Being an icon for the community and its prominent location near the Dade/Broward County line along busy Interstate 75, attractive architecture was essential and achieved through the use of a 108--ft. high broadcast tower featuring the NBC logo. The tower was value engineered and tilt--up was selected because of its ability to save costs. Beyond adding an architectural element to the facility, the tower is highly functional and houses the microwave radio dish, lightning protection and ionization mechanisms.
Beyond speed, cost--savings and unique architectural features, tilt--up also offered NBC flexibility in terms of easy expansion.
“Tilt--up construction was specified for its speed, but NBC also recognized the great probability of expanding their facility,” says Coty Fournier, senior vice president of Miller Construction Company of Ft. Lauderdale, Fla., leader of the design--build project team. “NBC decided to move ahead with the expansion about 75 percent into the original project. Tilt--up allowed us to easily move wall panels, which saved the client considerable time and money.”
Bridge over busy streets
Site cast tilt--up also bridged the gap, literally, for a challenging project in Miami.
Tilt--up contractor TiltCrete was selected to construct a bridge across a major road connecting a Nordstrom department store to a seven--story parking garage.
Constructed in only six weeks, the bridge spanned nearly 100 ft. According to Norm LoPresto, project manager at TiltCrete, the schedule for this project was often grueling.
“To meet the strict schedule the project demanded, our crew occasionally worked 18 to 20 hour days,” says LoPresto.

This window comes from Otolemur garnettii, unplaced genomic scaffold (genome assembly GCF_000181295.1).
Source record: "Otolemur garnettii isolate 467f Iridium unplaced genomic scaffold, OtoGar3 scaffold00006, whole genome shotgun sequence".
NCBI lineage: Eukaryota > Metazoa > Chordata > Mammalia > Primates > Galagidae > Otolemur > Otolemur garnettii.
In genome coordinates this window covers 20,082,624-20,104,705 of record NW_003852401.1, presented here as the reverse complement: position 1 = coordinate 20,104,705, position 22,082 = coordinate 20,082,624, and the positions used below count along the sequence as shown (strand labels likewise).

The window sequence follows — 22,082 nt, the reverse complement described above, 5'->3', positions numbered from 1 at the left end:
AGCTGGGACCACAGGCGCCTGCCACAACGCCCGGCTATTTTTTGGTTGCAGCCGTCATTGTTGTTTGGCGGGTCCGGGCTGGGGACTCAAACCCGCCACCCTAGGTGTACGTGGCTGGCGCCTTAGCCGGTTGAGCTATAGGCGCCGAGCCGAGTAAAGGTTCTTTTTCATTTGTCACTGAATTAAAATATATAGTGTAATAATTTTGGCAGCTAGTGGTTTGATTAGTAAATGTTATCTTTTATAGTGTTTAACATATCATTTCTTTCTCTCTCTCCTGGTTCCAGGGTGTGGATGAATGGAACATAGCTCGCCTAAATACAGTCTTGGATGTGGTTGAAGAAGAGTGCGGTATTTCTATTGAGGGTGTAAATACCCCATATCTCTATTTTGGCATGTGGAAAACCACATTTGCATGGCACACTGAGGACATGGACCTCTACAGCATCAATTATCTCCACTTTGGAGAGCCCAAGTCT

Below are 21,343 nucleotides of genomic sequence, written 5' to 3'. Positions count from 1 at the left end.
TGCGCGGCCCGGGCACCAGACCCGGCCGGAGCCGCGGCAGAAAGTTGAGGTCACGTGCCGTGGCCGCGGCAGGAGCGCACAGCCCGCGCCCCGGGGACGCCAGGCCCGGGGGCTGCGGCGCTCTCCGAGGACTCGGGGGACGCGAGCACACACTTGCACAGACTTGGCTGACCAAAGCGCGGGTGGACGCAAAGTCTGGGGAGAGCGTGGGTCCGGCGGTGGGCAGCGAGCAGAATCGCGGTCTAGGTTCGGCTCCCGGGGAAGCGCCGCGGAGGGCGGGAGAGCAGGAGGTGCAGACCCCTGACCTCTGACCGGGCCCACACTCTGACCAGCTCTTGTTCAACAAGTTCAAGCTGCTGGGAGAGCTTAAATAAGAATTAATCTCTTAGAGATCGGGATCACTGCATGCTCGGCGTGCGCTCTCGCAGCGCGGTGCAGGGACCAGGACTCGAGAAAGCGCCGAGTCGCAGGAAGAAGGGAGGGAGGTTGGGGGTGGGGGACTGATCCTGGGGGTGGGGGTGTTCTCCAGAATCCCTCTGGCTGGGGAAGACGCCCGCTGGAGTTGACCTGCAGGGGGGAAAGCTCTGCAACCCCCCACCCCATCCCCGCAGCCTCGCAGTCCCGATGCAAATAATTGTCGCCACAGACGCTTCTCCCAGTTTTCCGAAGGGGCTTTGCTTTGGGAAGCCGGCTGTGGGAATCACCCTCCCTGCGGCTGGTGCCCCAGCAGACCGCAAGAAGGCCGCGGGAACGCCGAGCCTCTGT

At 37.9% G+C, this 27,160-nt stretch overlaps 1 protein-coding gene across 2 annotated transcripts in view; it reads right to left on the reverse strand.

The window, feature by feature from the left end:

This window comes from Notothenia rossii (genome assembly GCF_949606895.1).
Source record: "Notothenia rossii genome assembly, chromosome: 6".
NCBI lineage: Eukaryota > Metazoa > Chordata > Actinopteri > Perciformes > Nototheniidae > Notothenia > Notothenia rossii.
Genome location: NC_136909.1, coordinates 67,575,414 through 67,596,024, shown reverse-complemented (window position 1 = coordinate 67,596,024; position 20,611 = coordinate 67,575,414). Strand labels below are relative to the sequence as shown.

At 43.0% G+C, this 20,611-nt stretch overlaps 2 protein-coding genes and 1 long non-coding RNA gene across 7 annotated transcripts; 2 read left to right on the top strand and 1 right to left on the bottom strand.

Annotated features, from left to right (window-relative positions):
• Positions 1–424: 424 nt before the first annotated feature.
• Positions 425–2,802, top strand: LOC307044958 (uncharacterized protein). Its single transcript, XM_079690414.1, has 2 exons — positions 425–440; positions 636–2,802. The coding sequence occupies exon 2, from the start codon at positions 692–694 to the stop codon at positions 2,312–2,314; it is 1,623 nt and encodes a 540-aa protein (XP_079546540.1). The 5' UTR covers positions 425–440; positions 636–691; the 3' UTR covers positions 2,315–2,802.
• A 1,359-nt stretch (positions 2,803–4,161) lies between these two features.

The casting bed for the tilt--up panels was in the median of the road. One panel had to be formed a couple of blocks down the road presenting an interesting challenge. The second panel had to be lifted onto a tractor--trailer and delivered to the area of the bridge construction. Two cranes were needed to lift the panel. Since the road is a main thoroughfare, construction work could only occur between the hours of 8 p.m. and 6 a.m.
The 20--in. thick, 80--ft. long panels required 55 tons of reinforcement to support the weight of the floor slab, the span it had to carry and to eliminate structural movement or fatigue. The reinforcement could not be lapped, which necessitated the use of mechanical splice joints. Each panel weighed approximately 65 tons.
Precast was originally thought to be the solution for this unique project, but the length of the beam, the bustling metropolitan area, and the expeditious way the beam would be delivered was not feasible for this area. Tilt--up proved to be the only viable solution for this challenge.
TiltCrete saw this as an opportunity to explore tilt--up as a solution for an unconventional project. “I have been in the construction industry for more than 25 years and this was my first bridge utilizing the tilt--up medium, but I do not think it will be my last,” says LoPresto. “This is an area where tilt--up will continue to grow and realize tremendous potential.”
Lighting the way
Not only is a working lighthouse in Oklahoma a bit of an aberration, but a lighthouse constructed using tilt--up is an unheard of phenomenon. The first of its kind, this 324--sq.--ft. lighthouse, probably the most inland structure of its kind in the country, serves as a signpost for an upscale development recently completed at one of the metro area reservoirs in the Oklahoma City area. The design was developed from a lighthouse viewed by the owner on a trip to the East Coast.
With an exterior finish of an elastomeric acrylic coating, the lighthouse is constructed of 5.5--in. reinforced panels that are identical in size, connected with a compression ring at the top. Temporary structures were required for the crane’s outrigger placement because of the narrow pier on which it is built. The tallest panel is more than 26 ft. high and the heaviest panel is about 11,400 lbs. A ladder is located inside the structure for access to the light and controls.
According to the general contractor for the project, Barry A. Cox of E.V. Construction Company, tilt--up construction was chosen over many possible methods including wood, EIFS and masonry because of its lower initial cost, low maintenance requirements and speed – the structure was completed in only 60 days.
Expressing architectural freedom